Wait, what just happened?

Astonished. That was the word I chose during our writing workshop in Chartres, to describe my journey — to France (how did I get so lucky?); through the 12th century labyrinth in the cathedral (frankly unexpected); and in my life generally. It’s a word that nicely describes my second week in France, too. Paris was astonishing and I was astonished. Think stunned. Think stoned. That was me.

I’m now home (3 days since — but when will I remember how to sleep at night and be awake during the day?) and I’m still feeling pretty astonished.

After months of anticipating my trip to Chartres and Paris, after years of thinking that someday I would go to France and see what all the fuss is about…it’s over. I’m still feeling jet-lagged (the nine-hour time difference has my days and nights mixed up), and a bit in denial that I’m really really back home. I’m still feeling the wave of excitement that came with the trip, and simultaneously feeling let-down. (Did I say I’ve not figured out how to sleep?)

No wonder it’s so hard to process.

Winged Victory, The Louvre

People ask me what the highlights were and — if I skip over Chartres (which was like a long tidal wave of highlights — and go straight to Paris, I get stuck again.

We. Did. So. Much.

We visited Père Lachaise Cemetery and saw the graves of Jim Morrison, Oscar Wilde, and Heloise and Abelard.

We had an amazing 2 hour personal tour of the city (enhanced by a moon-lighting rock-musician tour guide ).

We went to the Musee de L’Orangerie and sat in the oval rooms Monet designed to showcase his waterlilies canvases.

We couldn’t go inside Notre Dame, of course, though we visited Sacre Coeur and Saint Pierre’s at Montmartre (near our apartment), and stood in line to see (more) stained glass windows at Saint Chapelle, plus learned about the arduous and scientific process by which the windows are cleaned and restored.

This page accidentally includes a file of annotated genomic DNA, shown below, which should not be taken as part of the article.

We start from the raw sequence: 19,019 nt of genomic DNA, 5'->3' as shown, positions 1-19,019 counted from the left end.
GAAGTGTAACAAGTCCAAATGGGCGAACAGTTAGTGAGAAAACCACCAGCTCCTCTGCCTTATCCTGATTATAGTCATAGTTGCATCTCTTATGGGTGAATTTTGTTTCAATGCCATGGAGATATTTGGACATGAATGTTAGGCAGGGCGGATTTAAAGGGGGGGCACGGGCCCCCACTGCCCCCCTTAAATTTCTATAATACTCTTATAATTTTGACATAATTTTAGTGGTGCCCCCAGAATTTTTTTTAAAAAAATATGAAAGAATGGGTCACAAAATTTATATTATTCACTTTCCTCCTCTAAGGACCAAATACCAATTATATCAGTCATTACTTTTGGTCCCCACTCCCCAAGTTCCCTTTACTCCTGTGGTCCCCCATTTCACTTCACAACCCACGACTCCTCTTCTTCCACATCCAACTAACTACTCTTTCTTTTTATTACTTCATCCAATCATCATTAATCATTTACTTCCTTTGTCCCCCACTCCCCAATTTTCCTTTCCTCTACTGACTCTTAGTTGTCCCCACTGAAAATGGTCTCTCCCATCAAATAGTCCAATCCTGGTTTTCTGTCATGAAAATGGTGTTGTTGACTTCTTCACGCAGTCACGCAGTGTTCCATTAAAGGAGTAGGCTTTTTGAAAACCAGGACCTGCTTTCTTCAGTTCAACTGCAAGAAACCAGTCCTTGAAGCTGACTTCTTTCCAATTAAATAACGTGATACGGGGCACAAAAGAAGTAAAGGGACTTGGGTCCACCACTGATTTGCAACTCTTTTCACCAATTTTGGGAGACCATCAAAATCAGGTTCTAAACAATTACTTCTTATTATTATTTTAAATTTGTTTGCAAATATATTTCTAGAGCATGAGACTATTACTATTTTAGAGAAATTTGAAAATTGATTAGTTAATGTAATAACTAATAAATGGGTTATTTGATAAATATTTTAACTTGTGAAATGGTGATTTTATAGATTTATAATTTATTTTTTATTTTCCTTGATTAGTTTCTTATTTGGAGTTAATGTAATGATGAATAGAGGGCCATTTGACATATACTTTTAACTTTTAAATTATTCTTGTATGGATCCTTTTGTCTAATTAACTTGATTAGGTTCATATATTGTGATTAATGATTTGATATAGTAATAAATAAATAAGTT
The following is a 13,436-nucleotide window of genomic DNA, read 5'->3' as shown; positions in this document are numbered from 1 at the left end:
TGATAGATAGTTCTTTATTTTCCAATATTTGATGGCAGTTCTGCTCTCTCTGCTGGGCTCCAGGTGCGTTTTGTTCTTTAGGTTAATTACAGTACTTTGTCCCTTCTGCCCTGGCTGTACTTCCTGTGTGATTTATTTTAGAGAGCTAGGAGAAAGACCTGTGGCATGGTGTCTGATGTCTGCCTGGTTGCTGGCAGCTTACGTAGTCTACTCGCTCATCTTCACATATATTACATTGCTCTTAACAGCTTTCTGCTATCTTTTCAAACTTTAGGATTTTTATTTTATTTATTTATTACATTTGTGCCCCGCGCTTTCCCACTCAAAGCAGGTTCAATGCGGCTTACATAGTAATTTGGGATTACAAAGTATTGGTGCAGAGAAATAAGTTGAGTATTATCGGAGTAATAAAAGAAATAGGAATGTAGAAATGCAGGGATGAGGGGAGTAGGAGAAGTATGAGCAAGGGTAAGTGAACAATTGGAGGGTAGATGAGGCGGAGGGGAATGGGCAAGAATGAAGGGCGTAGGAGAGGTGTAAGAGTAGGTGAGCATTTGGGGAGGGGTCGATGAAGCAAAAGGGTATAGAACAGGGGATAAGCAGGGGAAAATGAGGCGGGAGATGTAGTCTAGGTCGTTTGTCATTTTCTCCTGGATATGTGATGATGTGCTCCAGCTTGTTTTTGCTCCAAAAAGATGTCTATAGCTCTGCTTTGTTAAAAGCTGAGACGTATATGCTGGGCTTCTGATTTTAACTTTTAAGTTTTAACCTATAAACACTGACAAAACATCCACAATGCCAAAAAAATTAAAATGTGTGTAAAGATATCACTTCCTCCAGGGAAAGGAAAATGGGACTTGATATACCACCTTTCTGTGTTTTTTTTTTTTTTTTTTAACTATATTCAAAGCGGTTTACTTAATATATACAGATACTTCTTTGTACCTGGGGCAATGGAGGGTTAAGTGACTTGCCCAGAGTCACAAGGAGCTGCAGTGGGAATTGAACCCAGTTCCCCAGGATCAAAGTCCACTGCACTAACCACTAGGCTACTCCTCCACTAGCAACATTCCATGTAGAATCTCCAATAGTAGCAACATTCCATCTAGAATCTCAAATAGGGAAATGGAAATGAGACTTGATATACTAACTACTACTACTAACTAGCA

The Lady and the Unicorn tapestry (ca. 1500) at The Cluny

We went to the Rodin Museum, the Cluny, the Louvre (of course), and Musee D’Orsay.

How exactly do I even begin to touch on the highlights amid the art treasures I saw, when there were so many? Although I took several memorable Art History courses as an undergraduate, seeing the buildings, paintings, and sculptures in person was — just as my professors often said — mind-blowing.

Every day we rode the Paris Metro, and that, too, has to be experienced first-hand in order to be understood (so many trains! so many people!). I kept thinking of Ezra Pound’s couplet, “In a Station of the Metro” —

The apparition of these faces in the crowd:  Petals on a wet, black bough.

So many faces, such a press of bodies and odors and colors and sound.

What else? Of course we went to Shakespeare & Co., we ate a lot of terrific food, and we walked miles and miles (4-5 miles per day). We took naps (much needed, as our sleep was all cockeyed while there, too).

And, being writers, we wrote.

Oh, and we went to #spokenwordparis at Au Chat Noir and READ OUR POEMS on the open mike (it’s a gathering of mostly anglo-philes, but I still can’t believe we had the nerve to do this).

What else can I say? (So much.) Paris was not what I expected. (What did I expect?) It became clear to me by the end of the week that I could go back every year and discover another Paris. I’m grateful to my friend Francine for inviting me to join her (and who can parlez-vous Francais way better than I — though I did  figure out how to order coffee).

I really wanted to let you know how the trip went, so forgive me for giving it all in a rush and with so little detail. There is a lot more I could share.

But all I really want right now is to sleep for about 10 hours straight. Then maybe I’ll have the presence of mind to begin unraveling all the pages and pages I scribbled while on this astonishing trip.


4 replies
  1. Thelma Burgonio-Watson
    Thelma Burgonio-Watson says:

    Bethany -thank you for the stunning vicarious experience !
    Looking forward to the write ups & eloquence.
    Hope you get back into your local biorhythm .


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